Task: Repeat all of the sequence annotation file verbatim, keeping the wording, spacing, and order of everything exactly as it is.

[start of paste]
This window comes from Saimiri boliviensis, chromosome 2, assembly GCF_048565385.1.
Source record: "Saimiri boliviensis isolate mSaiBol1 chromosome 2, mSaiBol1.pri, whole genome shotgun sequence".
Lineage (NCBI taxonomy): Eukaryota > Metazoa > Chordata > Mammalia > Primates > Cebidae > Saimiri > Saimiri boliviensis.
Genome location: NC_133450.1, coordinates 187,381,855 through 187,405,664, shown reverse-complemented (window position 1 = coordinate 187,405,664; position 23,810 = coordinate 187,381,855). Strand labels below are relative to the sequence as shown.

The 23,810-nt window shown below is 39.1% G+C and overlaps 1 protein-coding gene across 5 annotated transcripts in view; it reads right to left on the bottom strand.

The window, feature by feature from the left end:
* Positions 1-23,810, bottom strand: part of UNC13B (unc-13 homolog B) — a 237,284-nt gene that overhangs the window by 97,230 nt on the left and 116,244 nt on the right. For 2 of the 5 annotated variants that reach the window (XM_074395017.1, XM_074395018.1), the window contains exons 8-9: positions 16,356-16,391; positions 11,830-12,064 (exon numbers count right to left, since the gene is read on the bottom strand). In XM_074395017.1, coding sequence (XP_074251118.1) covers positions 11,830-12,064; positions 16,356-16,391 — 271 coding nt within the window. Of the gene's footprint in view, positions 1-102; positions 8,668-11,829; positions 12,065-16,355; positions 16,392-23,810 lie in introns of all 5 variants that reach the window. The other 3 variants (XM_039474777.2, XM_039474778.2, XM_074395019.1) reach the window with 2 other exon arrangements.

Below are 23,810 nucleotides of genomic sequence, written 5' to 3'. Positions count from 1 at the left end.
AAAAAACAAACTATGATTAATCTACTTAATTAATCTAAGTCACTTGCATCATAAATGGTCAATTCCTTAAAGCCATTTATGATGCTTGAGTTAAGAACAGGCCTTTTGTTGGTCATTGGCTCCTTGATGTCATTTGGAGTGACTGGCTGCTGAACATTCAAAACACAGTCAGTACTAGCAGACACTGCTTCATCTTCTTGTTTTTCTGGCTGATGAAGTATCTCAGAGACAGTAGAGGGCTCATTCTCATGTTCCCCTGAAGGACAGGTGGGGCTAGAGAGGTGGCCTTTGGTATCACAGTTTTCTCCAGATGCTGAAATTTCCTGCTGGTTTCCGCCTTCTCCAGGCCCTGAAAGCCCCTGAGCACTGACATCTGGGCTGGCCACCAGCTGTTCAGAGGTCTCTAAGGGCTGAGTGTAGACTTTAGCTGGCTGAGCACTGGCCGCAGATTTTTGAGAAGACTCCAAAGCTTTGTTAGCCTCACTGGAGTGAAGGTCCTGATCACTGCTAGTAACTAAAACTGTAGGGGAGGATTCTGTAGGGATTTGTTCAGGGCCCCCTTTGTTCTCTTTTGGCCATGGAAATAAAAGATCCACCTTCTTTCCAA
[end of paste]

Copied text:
This window comes from Saimiri boliviensis, chromosome 2, assembly GCF_048565385.1.
Source record: "Saimiri boliviensis isolate mSaiBol1 chromosome 2, mSaiBol1.pri, whole genome shotgun sequence".
Lineage (NCBI taxonomy): Eukaryota > Metazoa > Chordata > Mammalia > Primates > Cebidae > Saimiri > Saimiri boliviensis.
Genome location: NC_133450.1, coordinates 187,381,855 through 187,405,664, shown reverse-complemented (window position 1 = coordinate 187,405,664; position 23,810 = coordinate 187,381,855). Strand labels below are relative to the sequence as shown.

The 23,810-nt window shown below is 39.1% G+C and overlaps 1 protein-coding gene across 5 annotated transcripts in view; it reads right to left on the bottom strand.

The window, feature by feature from the left end:
* Positions 1-23,810, bottom strand: part of UNC13B (unc-13 homolog B) — a 237,284-nt gene that overhangs the window by 97,230 nt on the left and 116,244 nt on the right. For 2 of the 5 annotated variants that reach the window (XM_074395017.1, XM_074395018.1), the window contains exons 8-9: positions 16,356-16,391; positions 11,830-12,064 (exon numbers count right to left, since the gene is read on the bottom strand). In XM_074395017.1, coding sequence (XP_074251118.1) covers positions 11,830-12,064; positions 16,356-16,391 — 271 coding nt within the window. Of the gene's footprint in view, positions 1-102; positions 8,668-11,829; positions 12,065-16,355; positions 16,392-23,810 lie in introns of all 5 variants that reach the window. The other 3 variants (XM_039474777.2, XM_039474778.2, XM_074395019.1) reach the window with 2 other exon arrangements.

Below are 23,810 nucleotides of genomic sequence, written 5' to 3'. Positions count from 1 at the left end.
AAAAAACAAACTATGATTAATCTACTTAATTAATCTAAGTCACTTGCATCATAAATGGTCAATTCCTTAAAGCCATTTATGATGCTTGAGTTAAGAACAGGCCTTTTGTTGGTCATTGGCTCCTTGATGTCATTTGGAGTGACTGGCTGCTGAACATTCAAAACACAGTCAGTACTAGCAGACACTGCTTCATCTTCTTGTTTTTCTGGCTGATGAAGTATCTCAGAGACAGTAGAGGGCTCATTCTCATGTTCCCCTGAAGGACAGGTGGGGCTAGAGAGGTGGCCTTTGGTATCACAGTTTTCTCCAGATGCTGAAATTTCCTGCTGGTTTCCGCCTTCTCCAGGCCCTGAAAGCCCCTGAGCACTGACATCTGGGCTGGCCACCAGCTGTTCAGAGGTCTCTAAGGGCTGAGTGTAGACTTTAGCTGGCTGAGCACTGGCCGCAGATTTTTGAGAAGACTCCAAAGCTTTGTTAGCCTCACTGGAGTGAAGGTCCTGATCACTGCTAGTAACTAAAACTGTAGGGGAGGATTCTGTAGGGATTTGTTCAGGGCCCCCTTTGTTCTCTTTTGGCCATGGAAATAAAAGATCCACCTTCTTTCCAA